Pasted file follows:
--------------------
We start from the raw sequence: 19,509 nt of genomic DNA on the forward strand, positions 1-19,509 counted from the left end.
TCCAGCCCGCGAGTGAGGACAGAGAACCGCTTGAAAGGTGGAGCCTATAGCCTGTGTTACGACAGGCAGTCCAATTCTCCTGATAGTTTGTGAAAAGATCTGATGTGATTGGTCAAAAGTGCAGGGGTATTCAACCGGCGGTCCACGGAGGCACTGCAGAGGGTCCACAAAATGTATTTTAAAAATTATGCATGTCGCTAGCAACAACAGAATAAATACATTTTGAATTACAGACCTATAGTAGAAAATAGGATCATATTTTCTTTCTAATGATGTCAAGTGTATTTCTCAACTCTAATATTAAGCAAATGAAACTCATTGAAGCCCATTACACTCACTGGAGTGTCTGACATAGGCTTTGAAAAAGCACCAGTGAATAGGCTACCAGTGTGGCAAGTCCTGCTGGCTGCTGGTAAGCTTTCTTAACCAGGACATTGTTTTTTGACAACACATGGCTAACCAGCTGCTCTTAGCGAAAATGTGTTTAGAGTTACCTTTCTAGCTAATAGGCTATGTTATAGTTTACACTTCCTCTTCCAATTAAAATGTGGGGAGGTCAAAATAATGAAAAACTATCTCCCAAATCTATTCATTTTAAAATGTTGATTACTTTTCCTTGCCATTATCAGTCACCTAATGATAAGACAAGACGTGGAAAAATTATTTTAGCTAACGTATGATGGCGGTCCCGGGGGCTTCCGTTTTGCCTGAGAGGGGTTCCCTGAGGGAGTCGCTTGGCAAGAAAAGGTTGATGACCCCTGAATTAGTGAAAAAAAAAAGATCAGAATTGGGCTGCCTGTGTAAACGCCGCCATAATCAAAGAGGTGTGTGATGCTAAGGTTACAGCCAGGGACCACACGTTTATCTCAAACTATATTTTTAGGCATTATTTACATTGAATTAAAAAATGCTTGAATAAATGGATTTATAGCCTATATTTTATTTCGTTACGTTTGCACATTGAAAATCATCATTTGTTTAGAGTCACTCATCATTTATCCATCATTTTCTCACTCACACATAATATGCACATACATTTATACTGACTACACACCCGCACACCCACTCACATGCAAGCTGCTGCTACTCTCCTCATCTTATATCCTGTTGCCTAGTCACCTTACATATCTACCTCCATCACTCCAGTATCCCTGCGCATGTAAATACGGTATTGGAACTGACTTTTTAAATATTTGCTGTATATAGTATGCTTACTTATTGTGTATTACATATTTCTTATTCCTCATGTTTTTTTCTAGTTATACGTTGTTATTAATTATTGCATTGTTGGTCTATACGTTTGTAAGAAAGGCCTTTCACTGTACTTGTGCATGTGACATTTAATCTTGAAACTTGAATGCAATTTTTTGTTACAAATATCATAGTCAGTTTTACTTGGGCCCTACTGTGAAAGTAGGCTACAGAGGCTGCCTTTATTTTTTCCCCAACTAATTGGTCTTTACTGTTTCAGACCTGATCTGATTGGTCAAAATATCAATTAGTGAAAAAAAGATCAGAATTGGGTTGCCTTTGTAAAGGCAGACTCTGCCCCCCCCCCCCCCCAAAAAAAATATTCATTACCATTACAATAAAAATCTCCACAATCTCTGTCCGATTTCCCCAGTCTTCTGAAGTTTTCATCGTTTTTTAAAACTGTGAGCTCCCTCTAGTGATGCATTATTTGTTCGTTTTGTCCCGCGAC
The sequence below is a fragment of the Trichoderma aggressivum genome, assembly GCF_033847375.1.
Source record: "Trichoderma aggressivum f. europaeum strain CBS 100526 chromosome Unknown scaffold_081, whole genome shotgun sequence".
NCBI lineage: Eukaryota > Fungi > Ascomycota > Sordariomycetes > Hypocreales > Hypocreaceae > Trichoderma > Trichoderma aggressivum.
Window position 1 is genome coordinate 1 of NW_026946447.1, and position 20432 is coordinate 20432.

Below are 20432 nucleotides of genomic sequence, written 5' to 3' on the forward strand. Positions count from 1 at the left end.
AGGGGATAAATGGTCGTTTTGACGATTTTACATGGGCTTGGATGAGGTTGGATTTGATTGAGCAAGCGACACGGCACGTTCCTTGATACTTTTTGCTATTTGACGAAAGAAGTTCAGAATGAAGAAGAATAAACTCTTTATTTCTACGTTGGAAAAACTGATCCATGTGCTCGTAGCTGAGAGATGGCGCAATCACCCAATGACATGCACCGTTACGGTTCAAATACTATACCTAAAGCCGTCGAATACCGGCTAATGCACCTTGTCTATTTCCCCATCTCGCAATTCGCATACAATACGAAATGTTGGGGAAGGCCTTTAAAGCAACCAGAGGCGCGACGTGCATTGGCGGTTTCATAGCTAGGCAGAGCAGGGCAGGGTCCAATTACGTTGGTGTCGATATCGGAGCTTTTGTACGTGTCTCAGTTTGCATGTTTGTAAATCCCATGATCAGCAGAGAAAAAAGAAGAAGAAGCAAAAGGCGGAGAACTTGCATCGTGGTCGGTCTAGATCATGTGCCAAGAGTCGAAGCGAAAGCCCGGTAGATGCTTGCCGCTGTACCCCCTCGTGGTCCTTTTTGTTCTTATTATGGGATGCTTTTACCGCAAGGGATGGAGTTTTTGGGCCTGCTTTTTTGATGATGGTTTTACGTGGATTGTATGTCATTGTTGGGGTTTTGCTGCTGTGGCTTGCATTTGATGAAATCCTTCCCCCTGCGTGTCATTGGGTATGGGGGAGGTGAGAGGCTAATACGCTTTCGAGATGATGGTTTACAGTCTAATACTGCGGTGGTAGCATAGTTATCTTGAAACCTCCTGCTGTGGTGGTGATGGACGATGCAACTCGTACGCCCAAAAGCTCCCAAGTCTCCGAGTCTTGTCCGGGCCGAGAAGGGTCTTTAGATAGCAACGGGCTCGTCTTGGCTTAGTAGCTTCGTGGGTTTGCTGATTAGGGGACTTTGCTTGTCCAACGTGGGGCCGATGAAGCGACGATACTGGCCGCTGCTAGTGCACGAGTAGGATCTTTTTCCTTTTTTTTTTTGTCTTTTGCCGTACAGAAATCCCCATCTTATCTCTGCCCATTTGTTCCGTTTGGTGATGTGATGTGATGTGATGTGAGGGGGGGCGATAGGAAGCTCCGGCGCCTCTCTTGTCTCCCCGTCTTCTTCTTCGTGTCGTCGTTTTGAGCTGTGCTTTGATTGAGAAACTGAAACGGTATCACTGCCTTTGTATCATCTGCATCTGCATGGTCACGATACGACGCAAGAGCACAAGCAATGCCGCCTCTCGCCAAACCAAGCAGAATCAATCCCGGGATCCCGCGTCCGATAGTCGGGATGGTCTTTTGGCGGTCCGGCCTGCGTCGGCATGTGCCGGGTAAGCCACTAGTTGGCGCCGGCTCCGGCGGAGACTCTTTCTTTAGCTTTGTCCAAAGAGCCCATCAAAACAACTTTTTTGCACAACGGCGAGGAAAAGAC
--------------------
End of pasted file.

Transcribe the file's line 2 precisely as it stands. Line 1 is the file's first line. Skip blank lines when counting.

TCCAGCCCGCGAGTGAGGACAGAGAACCGCTTGAAAGGTGGAGCCTATAGCCTGTGTTACGACAGGCAGTCCAATTCTCCTGATAGTTTGTGAAAAGATCTGATGTGATTGGTCAAAAGTGCAGGGGTATTCAACCGGCGGTCCACGGAGGCACTGCAGAGGGTCCACAAAATGTATTTTAAAAATTATGCATGTCGCTAGCAACAACAGAATAAATACATTTTGAATTACAGACCTATAGTAGAAAATAGGATCATATTTTCTTTCTAATGATGTCAAGTGTATTTCTCAACTCTAATATTAAGCAAATGAAACTCATTGAAGCCCATTACACTCACTGGAGTGTCTGACATAGGCTTTGAAAAAGCACCAGTGAATAGGCTACCAGTGTGGCAAGTCCTGCTGGCTGCTGGTAAGCTTTCTTAACCAGGACATTGTTTTTTGACAACACATGGCTAACCAGCTGCTCTTAGCGAAAATGTGTTTAGAGTTACCTTTCTAGCTAATAGGCTATGTTATAGTTTACACTTCCTCTTCCAATTAAAATGTGGGGAGGTCAAAATAATGAAAAACTATCTCCCAAATCTATTCATTTTAAAATGTTGATTACTTTTCCTTGCCATTATCAGTCACCTAATGATAAGACAAGACGTGGAAAAATTATTTTAGCTAACGTATGATGGCGGTCCCGGGGGCTTCCGTTTTGCCTGAGAGGGGTTCCCTGAGGGAGTCGCTTGGCAAGAAAAGGTTGATGACCCCTGAATTAGTGAAAAAAAAAAGATCAGAATTGGGCTGCCTGTGTAAACGCCGCCATAATCAAAGAGGTGTGTGATGCTAAGGTTACAGCCAGGGACCACACGTTTATCTCAAACTATATTTTTAGGCATTATTTACATTGAATTAAAAAATGCTTGAATAAATGGATTTATAGCCTATATTTTATTTCGTTACGTTTGCACATTGAAAATCATCATTTGTTTAGAGTCACTCATCATTTATCCATCATTTTCTCACTCACACATAATATGCACATACATTTATACTGACTACACACCCGCACACCCACTCACATGCAAGCTGCTGCTACTCTCCTCATCTTATATCCTGTTGCCTAGTCACCTTACATATCTACCTCCATCACTCCAGTATCCCTGCGCATGTAAATACGGTATTGGAACTGACTTTTTAAATATTTGCTGTATATAGTATGCTTACTTATTGTGTATTACATATTTCTTATTCCTCATGTTTTTTTCTAGTTATACGTTGTTATTAATTATTGCATTGTTGGTCTATACGTTTGTAAGAAAGGCCTTTCACTGTACTTGTGCATGTGACATTTAATCTTGAAACTTGAATGCAATTTTTTGTTACAAATATCATAGTCAGTTTTACTTGGGCCCTACTGTGAAAGTAGGCTACAGAGGCTGCCTTTATTTTTTCCCCAACTAATTGGTCTTTACTGTTTCAGACCTGATCTGATTGGTCAAAATATCAATTAGTGAAAAAAAGATCAGAATTGGGTTGCCTTTGTAAAGGCAGACTCTGCCCCCCCCCCCCCCCAAAAAAAATATTCATTACCATTACAATAAAAATCTCCACAATCTCTGTCCGATTTCCCCAGTCTTCTGAAGTTTTCATCGTTTTTTAAAACTGTGAGCTCCCTCTAGTGATGCATTATTTGTTCGTTTTGTCCCGCGAC